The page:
Session 12 July 2014

Ronnie

Jedi
May I say,... "GREAT CAESAR'S GHOST"!... Outstanding!
I will add this to a list of many things I'm Grateful that my eye's have seen in this life.
This Is a "Red Letter Day"... Thanks so much, for your energy input into this experiment.
 

Lilou

Ambassador
Ambassador
FOTCM Member
Totally awesome session!!! And Arks tingling scalp, moving hair sensation and bent glasses is sure a weird thing - side effects of the energy exchange?

Thanks for sharing. :headbanger: :rockon:
 

Turgon

Ambassador
Ambassador
FOTCM Member
Whoa! That was awesome to see Caesar being channeled directly and receiving information about his life and intentions directly from the source. :rockon:
 

SeekinTruth

Ambassador
Ambassador
FOTCM Member
OK, in addition to all the wows, here's another: WOW!! Thanks for posting this so quickly (again).

I thought the questions about Gurdjieff were interesting, but this just blew my mind. AND to get to communicate with Caesar himself - with the years of avoiding putting time into communicating with "dead dudes," well, if you're going to, this is the kind of "dead dude" to get in touch with. :lol:

Really, the things uncovered about the real Caesar in the last year and half, he's more amazing as a REAL man than all the mythical "God-man" stories. And another great thing about the session is that the C's confirmed that Halley's Comet is a reliable way to try to work out the real timeline.
 

KJN

Jedi Master
FOTCM Member
Applause to the Chateau for the courage and persistence to uncover Truth! The timeline alteration is a mind-blower for sure, not to mention understanding the process more fully. Brings up the question of our current passage through "time" and what we are unaware of in the "historical unity of progression."

Gratitude to all who participated in this session to have done so much in preparation and work to raise the bar yet one more time...connecting with Caesar! Simply awesome.

Many thanks to the Chateau and the Cs.
 

Siberia

Ambassador
Ambassador
FOTCM Member
This session is so inspiring and educating, thanks a lot!! :flowers:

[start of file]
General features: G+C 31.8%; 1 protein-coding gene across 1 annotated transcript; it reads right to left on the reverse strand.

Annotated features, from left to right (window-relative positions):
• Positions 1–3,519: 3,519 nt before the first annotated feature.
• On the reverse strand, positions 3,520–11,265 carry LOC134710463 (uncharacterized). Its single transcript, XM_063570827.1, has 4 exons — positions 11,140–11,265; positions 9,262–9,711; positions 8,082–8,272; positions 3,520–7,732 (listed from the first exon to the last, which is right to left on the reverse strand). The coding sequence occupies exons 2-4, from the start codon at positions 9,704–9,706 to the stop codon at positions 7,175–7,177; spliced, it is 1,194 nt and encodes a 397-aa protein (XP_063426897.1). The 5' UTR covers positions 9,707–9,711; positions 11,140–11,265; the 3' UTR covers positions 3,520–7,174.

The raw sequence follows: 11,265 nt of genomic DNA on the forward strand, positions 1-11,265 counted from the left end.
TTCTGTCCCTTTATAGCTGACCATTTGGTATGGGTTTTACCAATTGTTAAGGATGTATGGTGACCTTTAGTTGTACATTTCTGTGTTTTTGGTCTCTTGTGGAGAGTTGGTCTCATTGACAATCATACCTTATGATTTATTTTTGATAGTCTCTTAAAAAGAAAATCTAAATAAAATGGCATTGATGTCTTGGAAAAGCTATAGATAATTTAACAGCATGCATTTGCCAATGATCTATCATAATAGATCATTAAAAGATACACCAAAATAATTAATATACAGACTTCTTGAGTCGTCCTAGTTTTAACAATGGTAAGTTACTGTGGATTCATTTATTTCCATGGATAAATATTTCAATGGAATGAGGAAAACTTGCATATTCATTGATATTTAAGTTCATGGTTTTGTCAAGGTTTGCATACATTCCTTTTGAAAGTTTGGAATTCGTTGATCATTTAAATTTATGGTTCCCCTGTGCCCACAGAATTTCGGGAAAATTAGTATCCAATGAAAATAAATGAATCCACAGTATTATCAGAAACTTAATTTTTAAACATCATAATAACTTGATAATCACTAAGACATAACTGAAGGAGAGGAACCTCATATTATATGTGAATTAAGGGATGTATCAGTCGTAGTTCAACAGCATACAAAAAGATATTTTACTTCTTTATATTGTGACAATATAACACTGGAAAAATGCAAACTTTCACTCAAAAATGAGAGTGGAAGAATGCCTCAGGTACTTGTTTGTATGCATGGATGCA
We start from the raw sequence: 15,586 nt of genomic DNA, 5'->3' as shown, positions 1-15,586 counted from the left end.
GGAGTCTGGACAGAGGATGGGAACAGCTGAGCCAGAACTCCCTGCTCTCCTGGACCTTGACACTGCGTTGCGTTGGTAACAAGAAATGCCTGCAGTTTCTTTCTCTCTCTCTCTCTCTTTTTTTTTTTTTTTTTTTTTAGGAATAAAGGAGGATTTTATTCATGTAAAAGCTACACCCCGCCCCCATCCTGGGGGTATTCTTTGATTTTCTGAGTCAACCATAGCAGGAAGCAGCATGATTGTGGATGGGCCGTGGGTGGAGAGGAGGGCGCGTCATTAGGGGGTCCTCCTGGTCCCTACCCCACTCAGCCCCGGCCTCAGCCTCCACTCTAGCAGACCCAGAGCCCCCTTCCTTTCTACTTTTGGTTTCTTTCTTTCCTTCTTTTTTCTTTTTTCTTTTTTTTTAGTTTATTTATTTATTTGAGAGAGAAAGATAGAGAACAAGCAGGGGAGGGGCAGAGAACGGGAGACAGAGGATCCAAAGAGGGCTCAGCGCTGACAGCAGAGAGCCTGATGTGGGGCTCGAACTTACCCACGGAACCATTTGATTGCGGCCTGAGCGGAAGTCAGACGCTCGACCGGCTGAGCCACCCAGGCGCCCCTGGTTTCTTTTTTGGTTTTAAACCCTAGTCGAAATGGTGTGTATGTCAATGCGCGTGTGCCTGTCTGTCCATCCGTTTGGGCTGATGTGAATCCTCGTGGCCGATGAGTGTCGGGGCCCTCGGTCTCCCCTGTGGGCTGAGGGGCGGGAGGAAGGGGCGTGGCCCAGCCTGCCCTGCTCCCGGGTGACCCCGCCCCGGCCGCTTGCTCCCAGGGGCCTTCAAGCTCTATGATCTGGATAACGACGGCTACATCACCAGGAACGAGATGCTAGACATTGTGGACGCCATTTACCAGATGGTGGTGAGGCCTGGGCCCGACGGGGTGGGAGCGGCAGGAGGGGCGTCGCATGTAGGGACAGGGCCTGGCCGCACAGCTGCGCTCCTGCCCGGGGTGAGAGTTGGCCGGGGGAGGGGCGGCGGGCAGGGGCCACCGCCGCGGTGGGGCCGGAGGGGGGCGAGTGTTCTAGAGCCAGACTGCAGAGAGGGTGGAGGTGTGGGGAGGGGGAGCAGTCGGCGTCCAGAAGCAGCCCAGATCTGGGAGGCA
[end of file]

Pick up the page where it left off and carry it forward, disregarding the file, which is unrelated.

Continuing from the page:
There's so much to work on, like the common stereotypes to reconsider and distorted truth to rediscover, wow!
 

Etevarran

Padawan Learner
This was an unexpected but fantastic subject for a new session! :P

I felt both elated and bewildered as the session flowed, my namesake's essence unexpectedly getting center stage here. But, I'm glad I wasn't the only one who was amazed by the words and the energy expressed here. I felt like Caesar's voice was uniquely eloquent and wise beyond ages.

I feel there's much knowledge and wisdom here to ponder about and learn from. Thank you so much for sharing.


PS. Though it was probably a fleeting jest of some sort, I was nevertheless puzzled by Atreides comment:
Q: (Atriedes) Did Caesar have a purse?

(L) Did he have a what? Did Caesar have a purse?

(Atriedes) Name of the Rose? Never mind...
I've read The Name of the Rose myself, but even after Googling the references I came out empty handed, and I still don't know what he was pertaining to... :huh:
 

Alana

SuperModerator
Moderator
FOTCM Member
Laura said:
(Perceval) Did Caesar himself ever kill anyone?

A: Many, certainly.

Q: (Perceval) So, is there some kind of balance in the sense of, given the times around then being a very war-like time, with a lot of fighting and death going on in general... some kind of a Great Soul at the time coming down and... It doesn't necessarily have to be a peacemaker kissing people's feet like Jesus, right? But maybe there's some... what we would understand as a prohibition of killing other people as kind of being "spiritually evolved", let's say...